Nice example of the Mercator-Jansson's miniature map of the North Polar regions, being a reduced copy of the first separate map of the North Polar Regions.
The map is extended to 60 degrees, to incorporate the recent explorations in search of the North West and North East Passages by Frobisher and Davis. The Straits of Anian is clearly shown. The pole itself is no longer made up of four surrounding islands, illustrated by Mercator in his large map, which myth had it, were separated by four strong flowing rivers. These carried the oceans of the world towards a giant whirlpool at the pole where there stood a large rock. An account of this myth in Mercator's own hand still exists.
Though first issued in the 1628 edition of Atlas Minor Gerardi Mercatoris, published by Jansson and often listed under Mercator, the map is Jansson's creation, as Phillip Burden notes,
It did not follow the school of Mercator, but used the knowledge of the many recent voyages of exploration for the North West and North East Passages. Unfortunately Hudson Bay itself was one area that was omitted. Here Janssonius tried to reconcile that which was known of the North West Passage with the age-old belief in a Lake Conibus, feeding into the polar sea from the north of the continent. Some other theories illustrated include the fictitious islands in the North Atlantic, the most notable of which is Frisland. A rudimentary Strait of Anian is depicted.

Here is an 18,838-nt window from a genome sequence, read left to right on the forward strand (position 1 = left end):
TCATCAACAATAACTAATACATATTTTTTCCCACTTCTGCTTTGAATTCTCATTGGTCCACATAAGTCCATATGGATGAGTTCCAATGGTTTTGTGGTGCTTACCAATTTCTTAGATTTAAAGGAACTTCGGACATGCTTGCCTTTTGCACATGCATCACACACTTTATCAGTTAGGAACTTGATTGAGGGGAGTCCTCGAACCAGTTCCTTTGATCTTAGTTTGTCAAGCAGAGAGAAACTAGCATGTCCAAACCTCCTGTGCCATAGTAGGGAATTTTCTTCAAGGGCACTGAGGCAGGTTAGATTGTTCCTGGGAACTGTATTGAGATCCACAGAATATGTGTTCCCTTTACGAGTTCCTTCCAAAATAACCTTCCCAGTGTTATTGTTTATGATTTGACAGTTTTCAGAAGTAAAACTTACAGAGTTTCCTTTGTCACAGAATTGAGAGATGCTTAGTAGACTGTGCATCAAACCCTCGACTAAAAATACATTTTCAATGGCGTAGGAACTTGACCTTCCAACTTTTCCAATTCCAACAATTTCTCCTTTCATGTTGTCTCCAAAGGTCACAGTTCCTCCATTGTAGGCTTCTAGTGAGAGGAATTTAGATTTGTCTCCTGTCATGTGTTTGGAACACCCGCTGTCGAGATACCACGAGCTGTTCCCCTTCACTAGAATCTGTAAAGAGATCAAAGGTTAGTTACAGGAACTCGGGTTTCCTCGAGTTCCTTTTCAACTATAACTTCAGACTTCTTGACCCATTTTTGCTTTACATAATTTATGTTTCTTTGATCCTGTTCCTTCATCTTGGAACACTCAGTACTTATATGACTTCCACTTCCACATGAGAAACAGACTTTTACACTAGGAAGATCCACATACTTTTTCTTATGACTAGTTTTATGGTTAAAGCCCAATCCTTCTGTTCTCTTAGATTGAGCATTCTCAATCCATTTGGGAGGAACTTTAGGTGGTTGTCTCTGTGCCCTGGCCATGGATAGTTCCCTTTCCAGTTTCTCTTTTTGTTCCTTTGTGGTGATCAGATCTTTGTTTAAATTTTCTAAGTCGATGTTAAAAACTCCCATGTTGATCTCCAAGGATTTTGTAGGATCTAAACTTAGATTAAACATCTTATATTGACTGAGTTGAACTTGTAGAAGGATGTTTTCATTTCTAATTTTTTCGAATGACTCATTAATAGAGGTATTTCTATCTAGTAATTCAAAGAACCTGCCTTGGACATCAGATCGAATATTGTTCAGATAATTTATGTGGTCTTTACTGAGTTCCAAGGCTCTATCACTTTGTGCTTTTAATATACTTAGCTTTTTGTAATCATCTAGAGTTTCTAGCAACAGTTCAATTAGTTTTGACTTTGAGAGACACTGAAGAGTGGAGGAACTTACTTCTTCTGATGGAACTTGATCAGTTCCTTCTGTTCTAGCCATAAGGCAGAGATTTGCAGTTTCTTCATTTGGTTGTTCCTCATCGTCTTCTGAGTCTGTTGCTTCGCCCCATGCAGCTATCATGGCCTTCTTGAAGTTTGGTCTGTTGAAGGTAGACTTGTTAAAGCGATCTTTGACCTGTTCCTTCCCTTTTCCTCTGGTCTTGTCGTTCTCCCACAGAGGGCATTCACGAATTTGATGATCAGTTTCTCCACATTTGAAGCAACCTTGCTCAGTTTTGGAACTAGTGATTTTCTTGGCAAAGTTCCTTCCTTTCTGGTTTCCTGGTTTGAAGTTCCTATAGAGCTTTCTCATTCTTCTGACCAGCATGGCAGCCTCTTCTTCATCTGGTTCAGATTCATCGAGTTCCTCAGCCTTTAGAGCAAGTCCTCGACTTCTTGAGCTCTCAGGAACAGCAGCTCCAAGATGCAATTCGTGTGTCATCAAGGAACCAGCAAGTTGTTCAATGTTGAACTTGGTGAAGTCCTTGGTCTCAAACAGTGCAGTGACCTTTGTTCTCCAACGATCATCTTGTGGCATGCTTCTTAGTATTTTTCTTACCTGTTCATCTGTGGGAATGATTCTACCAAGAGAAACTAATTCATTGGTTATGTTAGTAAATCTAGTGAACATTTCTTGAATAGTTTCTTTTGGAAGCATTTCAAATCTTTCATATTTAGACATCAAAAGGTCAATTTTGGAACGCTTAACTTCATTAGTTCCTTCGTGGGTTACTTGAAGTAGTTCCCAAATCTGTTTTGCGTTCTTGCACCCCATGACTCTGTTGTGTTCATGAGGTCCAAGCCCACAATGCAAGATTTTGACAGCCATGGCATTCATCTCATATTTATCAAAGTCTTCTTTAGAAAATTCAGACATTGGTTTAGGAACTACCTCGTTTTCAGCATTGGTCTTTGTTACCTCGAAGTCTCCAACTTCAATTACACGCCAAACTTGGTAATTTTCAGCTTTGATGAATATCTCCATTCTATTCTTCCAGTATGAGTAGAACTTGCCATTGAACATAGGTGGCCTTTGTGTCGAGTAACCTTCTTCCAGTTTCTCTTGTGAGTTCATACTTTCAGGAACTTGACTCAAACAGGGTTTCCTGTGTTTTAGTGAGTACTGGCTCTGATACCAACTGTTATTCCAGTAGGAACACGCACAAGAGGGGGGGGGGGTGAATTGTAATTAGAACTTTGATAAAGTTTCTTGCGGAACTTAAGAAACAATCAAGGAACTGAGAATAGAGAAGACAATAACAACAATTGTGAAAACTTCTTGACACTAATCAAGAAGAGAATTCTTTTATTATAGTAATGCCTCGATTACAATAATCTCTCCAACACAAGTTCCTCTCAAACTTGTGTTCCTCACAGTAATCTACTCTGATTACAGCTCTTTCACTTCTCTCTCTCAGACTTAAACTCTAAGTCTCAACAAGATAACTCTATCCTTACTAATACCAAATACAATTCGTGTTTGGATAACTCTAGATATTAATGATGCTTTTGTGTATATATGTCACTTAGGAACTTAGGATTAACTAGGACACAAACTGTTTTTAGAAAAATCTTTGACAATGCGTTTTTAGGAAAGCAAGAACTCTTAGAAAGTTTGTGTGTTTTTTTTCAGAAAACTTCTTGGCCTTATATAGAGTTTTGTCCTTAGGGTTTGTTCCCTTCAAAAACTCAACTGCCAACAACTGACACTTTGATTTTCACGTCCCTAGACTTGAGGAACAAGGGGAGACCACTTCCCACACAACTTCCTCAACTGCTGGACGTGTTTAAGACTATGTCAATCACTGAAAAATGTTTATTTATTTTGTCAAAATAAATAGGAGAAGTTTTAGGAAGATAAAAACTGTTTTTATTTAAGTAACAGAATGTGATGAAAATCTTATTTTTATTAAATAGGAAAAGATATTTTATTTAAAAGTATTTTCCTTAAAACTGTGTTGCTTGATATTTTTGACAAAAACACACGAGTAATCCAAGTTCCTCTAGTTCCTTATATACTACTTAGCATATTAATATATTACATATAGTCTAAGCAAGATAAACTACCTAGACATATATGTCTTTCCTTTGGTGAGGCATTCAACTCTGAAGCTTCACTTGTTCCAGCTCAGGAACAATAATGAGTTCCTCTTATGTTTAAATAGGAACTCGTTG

Burden attributes the engraving of this particular plate to Abraham Goos.
Jan Janssonius (also known as Johann or Jan Jansson or Janszoon) (1588-1664) was a renowned geographer and publisher of the seventeenth century, when the Dutch dominated map publishing in Europe. Born in Arnhem, Jan was first exposed to the trade via his father, who was also a bookseller and publisher. In 1612, Jan married the daughter of Jodocus Hondius, who was also a prominent mapmaker and seller. Jonssonius’ first maps date from 1616.
In the 1630s, Janssonius worked with his brother-in-law, Henricus Hondius. Their most successful venture was to reissue the Mercator-Hondius atlas. Jodocus Hondius had acquired the plates to the Mercator atlas, first published in 1595, and added 36 additional maps. After Hondius died in 1612, Henricus took over publication; Janssonius joined the venture in 1633. Eventually, the atlas was renamed the Atlas Novus and then the Atlas Major, by which time it had expanded to eleven volumes. Janssonius is also well known for his volume of English county maps, published in 1646.
Janssonius died in Amsterdam in 1664. His son-in-law, Johannes van Waesbergen, took over his business. Eventually, many of Janssonius’ plates were sold to Gerard Valck and Pieter Schenk, who added their names and continued to reissue the maps.